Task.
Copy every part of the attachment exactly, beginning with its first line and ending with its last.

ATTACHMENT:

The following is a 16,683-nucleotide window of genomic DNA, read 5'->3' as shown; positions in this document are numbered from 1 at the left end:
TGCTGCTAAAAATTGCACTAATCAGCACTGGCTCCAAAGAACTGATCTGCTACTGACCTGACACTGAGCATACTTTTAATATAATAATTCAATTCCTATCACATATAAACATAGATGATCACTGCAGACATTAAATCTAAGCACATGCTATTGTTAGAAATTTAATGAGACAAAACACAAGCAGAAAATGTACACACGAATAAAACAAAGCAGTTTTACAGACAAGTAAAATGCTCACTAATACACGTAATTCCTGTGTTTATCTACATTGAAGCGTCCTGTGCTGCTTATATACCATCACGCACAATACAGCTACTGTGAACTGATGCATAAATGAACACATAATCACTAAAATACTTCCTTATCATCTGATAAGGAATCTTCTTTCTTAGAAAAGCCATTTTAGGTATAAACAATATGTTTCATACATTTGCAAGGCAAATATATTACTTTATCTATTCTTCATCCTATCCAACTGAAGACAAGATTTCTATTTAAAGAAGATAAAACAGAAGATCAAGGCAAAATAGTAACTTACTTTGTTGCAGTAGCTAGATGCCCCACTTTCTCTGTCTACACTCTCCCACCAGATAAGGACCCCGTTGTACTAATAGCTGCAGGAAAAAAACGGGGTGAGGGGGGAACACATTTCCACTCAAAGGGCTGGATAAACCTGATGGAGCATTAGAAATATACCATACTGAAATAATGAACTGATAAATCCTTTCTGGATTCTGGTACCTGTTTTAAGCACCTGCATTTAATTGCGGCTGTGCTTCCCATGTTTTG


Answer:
The following is a 16,683-nucleotide window of genomic DNA, read 5'->3' as shown; positions in this document are numbered from 1 at the left end:
TGCTGCTAAAAATTGCACTAATCAGCACTGGCTCCAAAGAACTGATCTGCTACTGACCTGACACTGAGCATACTTTTAATATAATAATTCAATTCCTATCACATATAAACATAGATGATCACTGCAGACATTAAATCTAAGCACATGCTATTGTTAGAAATTTAATGAGACAAAACACAAGCAGAAAATGTACACACGAATAAAACAAAGCAGTTTTACAGACAAGTAAAATGCTCACTAATACACGTAATTCCTGTGTTTATCTACATTGAAGCGTCCTGTGCTGCTTATATACCATCACGCACAATACAGCTACTGTGAACTGATGCATAAATGAACACATAATCACTAAAATACTTCCTTATCATCTGATAAGGAATCTTCTTTCTTAGAAAAGCCATTTTAGGTATAAACAATATGTTTCATACATTTGCAAGGCAAATATATTACTTTATCTATTCTTCATCCTATCCAACTGAAGACAAGATTTCTATTTAAAGAAGATAAAACAGAAGATCAAGGCAAAATAGTAACTTACTTTGTTGCAGTAGCTAGATGCCCCACTTTCTCTGTCTACACTCTCCCACCAGATAAGGACCCCGTTGTACTAATAGCTGCAGGAAAAAAACGGGGTGAGGGGGGAACACATTTCCACTCAAAGGGCTGGATAAACCTGATGGAGCATTAGAAATATACCATACTGAAATAATGAACTGATAAATCCTTTCTGGATTCTGGTACCTGTTTTAAGCACCTGCATTTAATTGCGGCTGTGCTTCCCATGTTTTG